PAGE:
The only thing preventing us from sailing on seemed to be that the mainsheet was entangled with the bimini remnants. We tried to clear it but without success: it required a hacksaw.
We checked on the others down below. It was a shock: they were knee-deep in water, blood was pouring from a wound on Pamela’s head, and Steve was trying to restore order in the saloon.
Stuart and I jumped below, into the water: the companionway steps had been ripped out of place. The starboard saloon windows were smashed and every wave brought a water-fall.
Steve and Pamela stuffed squabs into the window frames, but it was a fruitless exercise. The boat was sinking.
Pamela very calmly put out a Mayday call: ‘We can give no position. Our equipment is damaged.’ Shore station: ‘Turn on your EPIRB.’
We searched frantically for the EPIRB in its cabin wall holder. It was gone. I remembered my personal locator beacon (PLB). It should have been fitted to my lifejacket, but I hadn’t got round to it.
I waded to the forward cabin, spotted the blue lanyard and put it over my neck. The previously locked forward hatch was wide open so I pulled it shut. I tried to turn on the PLB, but my salt water-soaked eyes couldn’t see which button to push. I pushed both, and Steve confirmed it was indicating correctly.
I climbed out to the cockpit to set up the liferaft that was strapped onto the aft deck, but just an empty cradle remained.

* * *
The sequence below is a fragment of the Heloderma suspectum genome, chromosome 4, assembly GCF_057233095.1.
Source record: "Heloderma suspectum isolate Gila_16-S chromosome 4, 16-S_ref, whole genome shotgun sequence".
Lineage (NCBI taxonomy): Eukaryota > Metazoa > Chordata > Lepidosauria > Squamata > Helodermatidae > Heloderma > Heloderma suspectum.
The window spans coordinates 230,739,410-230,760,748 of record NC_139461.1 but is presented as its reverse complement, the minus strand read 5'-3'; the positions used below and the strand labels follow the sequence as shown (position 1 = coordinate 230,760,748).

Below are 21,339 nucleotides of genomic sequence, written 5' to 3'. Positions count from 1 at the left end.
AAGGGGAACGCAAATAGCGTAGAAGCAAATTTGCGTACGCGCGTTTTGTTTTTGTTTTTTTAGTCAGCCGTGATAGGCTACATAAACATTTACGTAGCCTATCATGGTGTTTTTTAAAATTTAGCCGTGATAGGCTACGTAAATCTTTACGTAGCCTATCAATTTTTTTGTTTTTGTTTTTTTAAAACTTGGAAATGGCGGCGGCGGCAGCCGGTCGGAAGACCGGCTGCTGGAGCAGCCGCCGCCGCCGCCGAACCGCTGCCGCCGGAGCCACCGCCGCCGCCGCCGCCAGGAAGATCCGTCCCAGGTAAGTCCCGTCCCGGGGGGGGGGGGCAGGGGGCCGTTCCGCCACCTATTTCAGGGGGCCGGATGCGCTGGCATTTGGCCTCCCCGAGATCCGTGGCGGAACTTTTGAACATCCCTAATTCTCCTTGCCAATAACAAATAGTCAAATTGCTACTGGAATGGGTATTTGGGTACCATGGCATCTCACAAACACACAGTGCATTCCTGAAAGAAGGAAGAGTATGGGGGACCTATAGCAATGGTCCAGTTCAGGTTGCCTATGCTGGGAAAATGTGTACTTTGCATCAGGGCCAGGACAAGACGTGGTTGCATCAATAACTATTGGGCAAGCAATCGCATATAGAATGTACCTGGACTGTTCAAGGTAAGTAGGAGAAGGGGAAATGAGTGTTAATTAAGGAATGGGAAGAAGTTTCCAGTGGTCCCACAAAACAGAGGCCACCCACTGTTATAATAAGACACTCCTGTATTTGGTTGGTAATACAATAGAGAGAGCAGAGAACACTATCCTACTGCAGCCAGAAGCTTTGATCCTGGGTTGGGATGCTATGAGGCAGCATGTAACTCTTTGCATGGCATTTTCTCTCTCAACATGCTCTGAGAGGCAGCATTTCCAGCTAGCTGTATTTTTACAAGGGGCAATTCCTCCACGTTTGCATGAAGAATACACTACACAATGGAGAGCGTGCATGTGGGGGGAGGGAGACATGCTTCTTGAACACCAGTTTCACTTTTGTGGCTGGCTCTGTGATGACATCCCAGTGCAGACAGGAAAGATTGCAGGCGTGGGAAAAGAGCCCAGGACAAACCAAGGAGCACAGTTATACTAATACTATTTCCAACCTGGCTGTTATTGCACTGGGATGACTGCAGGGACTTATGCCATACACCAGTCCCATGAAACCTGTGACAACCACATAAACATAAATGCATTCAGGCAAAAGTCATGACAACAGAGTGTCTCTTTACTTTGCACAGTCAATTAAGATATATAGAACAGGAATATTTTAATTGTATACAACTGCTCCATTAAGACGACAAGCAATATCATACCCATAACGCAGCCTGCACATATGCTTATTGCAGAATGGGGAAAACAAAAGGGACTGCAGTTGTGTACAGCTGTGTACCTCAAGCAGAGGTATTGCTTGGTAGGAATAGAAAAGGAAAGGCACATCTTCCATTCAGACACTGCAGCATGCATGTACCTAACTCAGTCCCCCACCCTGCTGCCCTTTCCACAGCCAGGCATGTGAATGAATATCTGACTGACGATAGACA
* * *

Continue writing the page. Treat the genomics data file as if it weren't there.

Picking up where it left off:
I called to the others below: ‘The liferaft’s gone. We’ll have to swim for it. Don’t worry, we can do this.’
Stuart, Pamela and Steve brought up a spare lifejacket, the grab bag, chocolate, and a four-litre bottle of water.
Sunk without a liferaft
I saw no fear or panic on anyone’s face, only a determination to make this work. We ate as much chocolate and drank as much water as we could and checked one another’s lifejackets.
We agreed to connect our tethers after we had left the boat to minimise the risk of snagging on something and going down with it.
Stuart and Steve used the bilge pump in the cockpit, but it was only buying a little time. There was another manual pump in a cabin, but we feared getting trapped.
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It would only have bought us a few minutes, and used up vital energy. The boat gradually sank lower in the water.
Pamela suggested that I open the gate to make it easier for us to depart together. As the bow started to go under, holding the grab bag, I jumped out as far as I could, pulling Pamela with me.
Steve and Stuart followed seconds later, bringing the Danbuoy and life ring. They were lucky to clear the davits, because the boat dived very quickly.
The davits were the last we saw of the Essence.
In the sea
We tethered ourselves in a ‘daisy chain’, while trying to cope with the shock and breathing problems caused by the cold water.
I was coughing and spluttering, and had to make a conscious effort to close my mouth and breathe through my nose to regain control.
We all huddled for warmth, but it made me feel claustrophobic, so I excused myself and floated on my back with my head towards the on-coming waves, with my PLB stuck into the cleft of my lifejacket with the aerial pointing up.
Huge waves tumbled us around. For a time we were underwater: all I could do was hold my breath and hug my lifejacket, knowing its buoyancy would eventually bring me to the surface.